In the decades since, he has distinguished himself among the world's vision researchers, said Dr. Donald Zack, the Guerrieri professor of ophthalmology at Johns Hopkins Wilmer Eye Institute.

Zack hesitated to talk about when blindness might be fully cured. But, he said, “It's fair to say that the (vision) community at large and Jose (Sahel) in particular have made major advances. ... It's suggestive that this could be translated to treatments that could dramatically help patients in the next 10 to 20 years, hopefully less.”

Sahel said he doesn't believe there will be an end to the quest to finally cure blindness.

In conjunction with the research, Sahel plans to streamline, improve and expand care for vision impairment across UPMC's network in Western Pennsylvania, in part through the Eye and Ear Foundation, a nonprofit that supports Pitt research. Early interventions and proper care are the best treatments for the visual deterioration from diabetes and glaucoma, he said.

He said he is working on access to care and ways to monitor changes in patients' conditions at home and ensure they get to the physician more quickly when appropriate.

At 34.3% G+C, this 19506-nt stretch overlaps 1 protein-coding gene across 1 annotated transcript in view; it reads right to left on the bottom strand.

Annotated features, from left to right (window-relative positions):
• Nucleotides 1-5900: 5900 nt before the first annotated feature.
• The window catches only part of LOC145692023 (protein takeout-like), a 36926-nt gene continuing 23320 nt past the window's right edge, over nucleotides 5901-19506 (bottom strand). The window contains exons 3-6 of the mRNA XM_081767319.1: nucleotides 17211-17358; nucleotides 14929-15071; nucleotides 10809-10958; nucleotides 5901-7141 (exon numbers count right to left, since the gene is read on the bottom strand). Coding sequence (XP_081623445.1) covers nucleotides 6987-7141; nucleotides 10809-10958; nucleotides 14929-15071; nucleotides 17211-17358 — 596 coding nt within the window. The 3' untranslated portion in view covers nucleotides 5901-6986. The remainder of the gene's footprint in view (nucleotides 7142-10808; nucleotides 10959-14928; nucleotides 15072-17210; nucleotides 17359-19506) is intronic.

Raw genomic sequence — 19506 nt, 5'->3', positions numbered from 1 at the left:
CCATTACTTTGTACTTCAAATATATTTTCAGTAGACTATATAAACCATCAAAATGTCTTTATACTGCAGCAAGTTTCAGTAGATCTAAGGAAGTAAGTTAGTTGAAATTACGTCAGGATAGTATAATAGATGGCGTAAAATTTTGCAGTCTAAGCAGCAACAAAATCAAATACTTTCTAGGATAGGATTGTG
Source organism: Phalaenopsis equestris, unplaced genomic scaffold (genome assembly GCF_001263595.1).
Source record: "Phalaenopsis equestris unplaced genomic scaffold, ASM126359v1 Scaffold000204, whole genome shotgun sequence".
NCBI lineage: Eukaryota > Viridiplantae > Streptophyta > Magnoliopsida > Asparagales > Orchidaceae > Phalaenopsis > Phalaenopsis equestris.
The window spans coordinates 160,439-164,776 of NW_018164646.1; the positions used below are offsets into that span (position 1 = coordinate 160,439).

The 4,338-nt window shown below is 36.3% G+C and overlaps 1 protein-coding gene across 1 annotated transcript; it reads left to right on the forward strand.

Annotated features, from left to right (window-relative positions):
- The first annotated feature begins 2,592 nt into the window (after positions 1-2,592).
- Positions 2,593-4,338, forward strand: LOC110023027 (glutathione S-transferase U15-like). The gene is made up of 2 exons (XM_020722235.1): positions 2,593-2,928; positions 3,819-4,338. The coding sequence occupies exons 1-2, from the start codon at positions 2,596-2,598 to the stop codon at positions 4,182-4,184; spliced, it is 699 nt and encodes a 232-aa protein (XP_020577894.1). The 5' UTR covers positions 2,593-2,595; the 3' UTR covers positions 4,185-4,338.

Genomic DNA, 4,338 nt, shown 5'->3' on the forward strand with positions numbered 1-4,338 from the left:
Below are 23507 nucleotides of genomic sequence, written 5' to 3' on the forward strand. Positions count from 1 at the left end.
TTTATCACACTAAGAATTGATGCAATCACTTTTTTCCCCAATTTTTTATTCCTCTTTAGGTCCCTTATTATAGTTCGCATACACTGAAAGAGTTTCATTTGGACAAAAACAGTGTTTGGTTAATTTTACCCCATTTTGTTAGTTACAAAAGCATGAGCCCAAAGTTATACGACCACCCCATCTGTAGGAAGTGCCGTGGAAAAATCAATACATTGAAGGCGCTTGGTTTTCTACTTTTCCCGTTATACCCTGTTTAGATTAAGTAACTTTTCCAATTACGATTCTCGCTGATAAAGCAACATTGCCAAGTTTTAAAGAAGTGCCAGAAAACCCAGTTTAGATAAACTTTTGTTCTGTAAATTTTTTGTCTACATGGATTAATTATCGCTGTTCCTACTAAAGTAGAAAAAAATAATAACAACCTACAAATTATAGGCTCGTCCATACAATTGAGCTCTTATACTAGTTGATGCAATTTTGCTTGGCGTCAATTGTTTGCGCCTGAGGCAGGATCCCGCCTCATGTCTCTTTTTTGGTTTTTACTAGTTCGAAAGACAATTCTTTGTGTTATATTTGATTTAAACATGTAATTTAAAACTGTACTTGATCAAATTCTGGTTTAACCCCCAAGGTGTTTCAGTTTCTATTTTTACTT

“My focus is patients,” he said. “All the research I do is for patients. There is no discontinuity. There is absolutely no gap between the research and the patient activity.”

To develop his research and apply it to patient care, he has worked with private companies, founding several. He plans to work with UPMC Enterprises, the nonprofit hospital system's for-profit business development branch, to continue those approaches in Pittsburgh.

Stephen Rose, chief research officer for the Maryland-based Foundation Fighting Blindness, said Sahel has proven himself capable of the kind of collaboration and leadership that will be required to accomplish his goals.

Rose said he has known Sahel for 12 years. The foundation has funded Sahel's research, he said.

“He's looking at (treating blindness) from many different angles,” Rose said. “He's a strategic thinker and then implements the tactics to get to the end but is not totally focused on just the one path to get there.”

Venteicher is a Tribune-Review staff writer. Reach him at 412-380-5676 or wventeicher@tribweb.com.